Fitflops

Everyone these days is looking for an easy, hassle-free way of getting into shape, and in FitFlops - specialist footwear designed to give your leg muscles an extra work out as you walk - many believe they've found the ultimate quick-fix.

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So, do they work? Whenever you buy a product like this the small print is there to remind you that, although they are there to help, they are only truly effective when combined with regular (proper) exercise and a balanced diet.

The truth is some users have reported that they work, and others have been left a little disappointed with their purchase. Ultimately, you get a new pair of decent looking (and relatively affordable) shoes out of it either way - so you might be tempted to at least give them a try.

How they work

The company behind FitFlops claim that the design of their product is such that it essentially puts more strain in your muslces, and in turn helps you tone up your calves and thighs (and, apparently, bum) so you can get into shape on the move.

The standard FitFlop features a chunky sole with three different sections - the heel, the toe, and the middle bit - each with a different density so that your foot gets a full work out with each step you take.

The science behind this has been the subject of controversy, but anyone who's taken a long walk bare-footed will know the affect it has on your muscles the following morning. With a thick, arched sole, it also gives you a bit of extra comfort when compared to a normal sandal (which are often very thin and prone to wear and tear).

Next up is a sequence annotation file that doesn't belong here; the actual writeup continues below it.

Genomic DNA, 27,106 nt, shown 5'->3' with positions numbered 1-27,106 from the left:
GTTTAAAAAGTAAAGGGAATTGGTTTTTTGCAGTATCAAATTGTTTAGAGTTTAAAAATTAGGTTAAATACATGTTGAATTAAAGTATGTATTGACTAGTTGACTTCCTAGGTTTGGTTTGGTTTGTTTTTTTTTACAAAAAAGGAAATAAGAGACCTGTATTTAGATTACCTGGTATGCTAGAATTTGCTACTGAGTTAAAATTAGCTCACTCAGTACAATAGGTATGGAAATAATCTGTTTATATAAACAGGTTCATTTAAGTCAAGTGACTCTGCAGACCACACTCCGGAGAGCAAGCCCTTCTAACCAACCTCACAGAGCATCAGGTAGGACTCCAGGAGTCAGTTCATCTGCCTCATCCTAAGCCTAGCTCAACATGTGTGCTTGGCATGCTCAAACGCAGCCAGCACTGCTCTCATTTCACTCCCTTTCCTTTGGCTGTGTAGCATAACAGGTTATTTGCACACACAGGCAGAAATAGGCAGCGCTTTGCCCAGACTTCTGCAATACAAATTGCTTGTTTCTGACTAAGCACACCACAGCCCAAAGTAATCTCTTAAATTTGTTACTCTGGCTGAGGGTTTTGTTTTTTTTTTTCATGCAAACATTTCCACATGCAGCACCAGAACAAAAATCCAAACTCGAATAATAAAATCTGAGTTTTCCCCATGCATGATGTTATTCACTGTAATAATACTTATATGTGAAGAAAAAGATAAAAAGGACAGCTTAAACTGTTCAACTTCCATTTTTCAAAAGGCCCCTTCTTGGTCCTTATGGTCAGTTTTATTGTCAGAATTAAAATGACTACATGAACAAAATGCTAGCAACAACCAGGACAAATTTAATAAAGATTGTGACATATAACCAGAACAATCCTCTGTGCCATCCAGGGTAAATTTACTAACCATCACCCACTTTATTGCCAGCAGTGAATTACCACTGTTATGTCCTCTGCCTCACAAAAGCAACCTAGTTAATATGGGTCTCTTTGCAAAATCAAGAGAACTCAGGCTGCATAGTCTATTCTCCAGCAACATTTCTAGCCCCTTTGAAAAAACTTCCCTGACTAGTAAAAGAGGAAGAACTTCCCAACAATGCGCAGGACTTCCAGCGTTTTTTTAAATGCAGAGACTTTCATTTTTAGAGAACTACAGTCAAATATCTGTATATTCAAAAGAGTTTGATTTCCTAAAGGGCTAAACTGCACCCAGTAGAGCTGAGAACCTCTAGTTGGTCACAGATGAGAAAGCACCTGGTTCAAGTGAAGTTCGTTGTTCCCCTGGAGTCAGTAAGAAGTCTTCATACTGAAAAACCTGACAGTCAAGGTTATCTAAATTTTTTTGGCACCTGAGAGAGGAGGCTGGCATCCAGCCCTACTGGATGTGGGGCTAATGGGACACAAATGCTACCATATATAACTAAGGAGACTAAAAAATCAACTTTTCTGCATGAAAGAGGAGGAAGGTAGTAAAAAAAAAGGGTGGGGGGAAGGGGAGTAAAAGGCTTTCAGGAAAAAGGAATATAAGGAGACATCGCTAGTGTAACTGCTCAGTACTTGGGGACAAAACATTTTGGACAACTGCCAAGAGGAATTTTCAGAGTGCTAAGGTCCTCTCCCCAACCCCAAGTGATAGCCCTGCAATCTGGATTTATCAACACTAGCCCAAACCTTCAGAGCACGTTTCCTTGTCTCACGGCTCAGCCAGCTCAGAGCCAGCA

Shopping tips

First things first, FitFlop have told customers that they should source their purchases through the official channels and make sure they avoid counterfit imitations (which often look very convincing).

Whilst there is a conflict of interest from their point of view, it's probably some advice that's worth heeding. Poor quality shoes will likely break after a few weeks' use, and probably won't have the same - purportedly fitness-enhancing - design.

FitFlop designs shoes for both men and women, and despite the name they aren't limited just to classic sandals - you can also get loafers and trainers, as well as more formal looking footwear if you need some.

Those ones are little on the pricey side though, coming in at between £80 or £100 for both genders.

So to begin with, we recommend starting out with the standard sandal design you see in all the marketing material. They are only around £25 a pop, and they give you the opportunity to test out the veracity of FitFlop's supposed health benefits for yourself before you commit to a larger purchase.

Be warned though: although the no-frills design has a nice, sturdy sole, the top of the shoe is rather thin and, as such, it may not last you very long - particularly with the sort of rigorous power walking you'll need to practice to make it actually work.

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